Objectivity or advocacy: probability theory and capital costing at the Bell System
by Deirdre M. Collier
International Journal of Critical Accounting (IJCA), Vol. 4, No. 4, 2012

Abstract: This paper investigates the Bell Telephone System's blending of depreciation knowledge and probability theory in order to control debate before government regulators in the early 1900s. By combining statistics and accounting, Bell created a system for estimating capital cost expiration firmly grounded in mathematical science, developing methodologies which used averaging techniques to determine trends in asset life obscured by random fluctuations in actual retirements. Concurrently, complexity derived from the application of probability theory gave the telephone company significant advantages in regulatory debates. The advanced mathematics employed formed a knowledge barrier, inhibiting potential encroachments by regulators on corporate prerogatives. This study expands our understanding of the acquisition and use of knowledge within the firm by investigating advocacy's role in the development of depreciation accounting. As depreciation knowledge spread beyond Bell, regulators examined equity issues related to the firm's depreciation practices, resulting in some relatively minor changes to Bell's depreciation policies.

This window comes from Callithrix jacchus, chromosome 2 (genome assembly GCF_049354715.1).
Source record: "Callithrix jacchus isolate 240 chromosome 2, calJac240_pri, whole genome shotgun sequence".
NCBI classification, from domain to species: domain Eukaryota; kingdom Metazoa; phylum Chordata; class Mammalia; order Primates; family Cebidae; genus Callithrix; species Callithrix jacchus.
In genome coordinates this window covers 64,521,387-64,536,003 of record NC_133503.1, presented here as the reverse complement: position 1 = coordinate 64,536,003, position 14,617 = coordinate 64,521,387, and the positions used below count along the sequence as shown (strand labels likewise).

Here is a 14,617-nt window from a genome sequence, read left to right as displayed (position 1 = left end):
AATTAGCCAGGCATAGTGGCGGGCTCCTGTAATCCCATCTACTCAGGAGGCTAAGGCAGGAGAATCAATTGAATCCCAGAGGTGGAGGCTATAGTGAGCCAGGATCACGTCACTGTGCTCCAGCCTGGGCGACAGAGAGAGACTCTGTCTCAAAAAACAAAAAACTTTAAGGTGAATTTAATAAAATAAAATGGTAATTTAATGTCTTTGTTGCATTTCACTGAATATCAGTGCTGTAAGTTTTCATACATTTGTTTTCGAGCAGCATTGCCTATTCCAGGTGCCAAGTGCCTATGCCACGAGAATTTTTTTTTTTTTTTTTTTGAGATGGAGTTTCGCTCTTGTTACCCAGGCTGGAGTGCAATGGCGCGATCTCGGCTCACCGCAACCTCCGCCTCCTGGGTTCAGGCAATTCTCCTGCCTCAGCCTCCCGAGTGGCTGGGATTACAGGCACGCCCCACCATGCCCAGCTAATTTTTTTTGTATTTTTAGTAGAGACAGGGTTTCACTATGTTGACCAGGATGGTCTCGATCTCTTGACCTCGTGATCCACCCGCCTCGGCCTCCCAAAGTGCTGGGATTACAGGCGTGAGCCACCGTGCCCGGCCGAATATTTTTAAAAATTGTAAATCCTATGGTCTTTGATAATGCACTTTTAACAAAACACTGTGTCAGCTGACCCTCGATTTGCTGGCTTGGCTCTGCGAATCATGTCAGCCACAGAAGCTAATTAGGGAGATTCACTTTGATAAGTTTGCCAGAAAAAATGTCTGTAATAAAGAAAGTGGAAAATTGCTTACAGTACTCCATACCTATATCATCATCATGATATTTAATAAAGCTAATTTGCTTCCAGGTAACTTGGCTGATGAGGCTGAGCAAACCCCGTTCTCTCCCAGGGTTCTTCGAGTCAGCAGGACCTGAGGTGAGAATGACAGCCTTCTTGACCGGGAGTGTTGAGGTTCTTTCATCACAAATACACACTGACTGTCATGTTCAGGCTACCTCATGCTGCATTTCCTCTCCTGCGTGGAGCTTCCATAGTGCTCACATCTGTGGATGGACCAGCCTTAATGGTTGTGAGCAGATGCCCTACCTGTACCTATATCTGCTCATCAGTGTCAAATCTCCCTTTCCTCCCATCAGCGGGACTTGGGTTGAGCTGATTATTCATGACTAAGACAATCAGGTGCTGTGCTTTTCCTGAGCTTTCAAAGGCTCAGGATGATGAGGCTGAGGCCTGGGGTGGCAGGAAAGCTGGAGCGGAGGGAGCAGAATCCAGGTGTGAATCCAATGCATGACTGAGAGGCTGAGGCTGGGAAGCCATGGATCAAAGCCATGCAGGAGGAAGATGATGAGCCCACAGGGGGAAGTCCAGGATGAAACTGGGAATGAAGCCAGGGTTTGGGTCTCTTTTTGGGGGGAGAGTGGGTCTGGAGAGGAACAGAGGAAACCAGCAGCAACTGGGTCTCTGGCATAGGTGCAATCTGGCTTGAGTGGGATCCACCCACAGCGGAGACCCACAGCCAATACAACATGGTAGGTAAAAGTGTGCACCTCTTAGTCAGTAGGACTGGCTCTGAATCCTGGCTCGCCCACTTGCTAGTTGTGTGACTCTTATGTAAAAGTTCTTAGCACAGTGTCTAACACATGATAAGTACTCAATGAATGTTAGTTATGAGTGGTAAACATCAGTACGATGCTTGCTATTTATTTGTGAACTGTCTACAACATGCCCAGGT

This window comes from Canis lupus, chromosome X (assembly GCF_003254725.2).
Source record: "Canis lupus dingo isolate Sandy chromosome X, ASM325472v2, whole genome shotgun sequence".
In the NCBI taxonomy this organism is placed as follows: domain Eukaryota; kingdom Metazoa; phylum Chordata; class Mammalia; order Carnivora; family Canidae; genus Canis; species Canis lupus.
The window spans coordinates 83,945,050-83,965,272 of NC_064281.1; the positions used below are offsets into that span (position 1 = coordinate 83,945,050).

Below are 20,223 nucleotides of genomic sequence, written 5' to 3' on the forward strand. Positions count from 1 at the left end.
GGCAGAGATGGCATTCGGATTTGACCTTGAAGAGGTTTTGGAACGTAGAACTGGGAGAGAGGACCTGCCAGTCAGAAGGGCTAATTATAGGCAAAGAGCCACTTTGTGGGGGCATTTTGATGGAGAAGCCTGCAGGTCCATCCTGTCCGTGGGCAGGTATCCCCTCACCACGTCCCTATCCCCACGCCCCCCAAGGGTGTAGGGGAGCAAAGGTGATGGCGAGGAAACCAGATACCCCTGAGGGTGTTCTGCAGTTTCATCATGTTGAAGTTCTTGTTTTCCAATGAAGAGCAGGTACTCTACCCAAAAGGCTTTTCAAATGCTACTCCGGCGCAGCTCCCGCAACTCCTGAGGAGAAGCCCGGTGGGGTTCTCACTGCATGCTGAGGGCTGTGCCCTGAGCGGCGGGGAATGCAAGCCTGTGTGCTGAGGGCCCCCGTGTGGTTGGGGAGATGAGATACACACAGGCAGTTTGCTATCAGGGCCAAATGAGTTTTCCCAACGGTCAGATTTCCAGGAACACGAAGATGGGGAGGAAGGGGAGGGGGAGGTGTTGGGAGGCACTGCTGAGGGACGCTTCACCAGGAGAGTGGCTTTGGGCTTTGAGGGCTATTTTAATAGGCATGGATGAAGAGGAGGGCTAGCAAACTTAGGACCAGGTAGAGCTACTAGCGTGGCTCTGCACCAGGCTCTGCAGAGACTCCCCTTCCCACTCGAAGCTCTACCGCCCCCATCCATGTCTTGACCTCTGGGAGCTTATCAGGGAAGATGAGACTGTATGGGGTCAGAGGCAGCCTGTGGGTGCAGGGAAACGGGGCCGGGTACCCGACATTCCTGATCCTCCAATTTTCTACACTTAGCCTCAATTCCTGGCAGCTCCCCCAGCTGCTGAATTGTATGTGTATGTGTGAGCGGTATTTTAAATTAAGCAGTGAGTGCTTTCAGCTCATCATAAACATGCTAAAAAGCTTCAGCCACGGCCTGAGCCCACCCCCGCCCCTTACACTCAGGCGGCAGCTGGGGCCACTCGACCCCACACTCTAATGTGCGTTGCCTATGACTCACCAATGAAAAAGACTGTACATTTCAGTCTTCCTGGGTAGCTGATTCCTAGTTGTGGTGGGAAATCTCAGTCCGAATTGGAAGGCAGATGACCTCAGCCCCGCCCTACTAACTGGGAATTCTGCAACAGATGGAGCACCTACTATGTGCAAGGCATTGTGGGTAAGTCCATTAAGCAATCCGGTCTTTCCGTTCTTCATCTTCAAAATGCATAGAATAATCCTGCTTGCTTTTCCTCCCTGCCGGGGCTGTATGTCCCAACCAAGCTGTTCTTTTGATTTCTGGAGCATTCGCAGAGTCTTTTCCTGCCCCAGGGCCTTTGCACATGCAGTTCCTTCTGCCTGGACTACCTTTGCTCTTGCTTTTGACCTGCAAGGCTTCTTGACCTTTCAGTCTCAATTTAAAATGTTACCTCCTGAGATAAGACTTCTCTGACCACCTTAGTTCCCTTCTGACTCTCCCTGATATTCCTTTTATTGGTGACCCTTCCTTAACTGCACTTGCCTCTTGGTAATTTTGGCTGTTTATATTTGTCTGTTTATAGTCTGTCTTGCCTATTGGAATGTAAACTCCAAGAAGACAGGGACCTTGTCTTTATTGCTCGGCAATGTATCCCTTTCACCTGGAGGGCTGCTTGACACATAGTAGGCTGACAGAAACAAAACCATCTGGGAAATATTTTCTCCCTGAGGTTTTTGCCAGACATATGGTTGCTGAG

Online publication date: Thu, 07-Aug-2014

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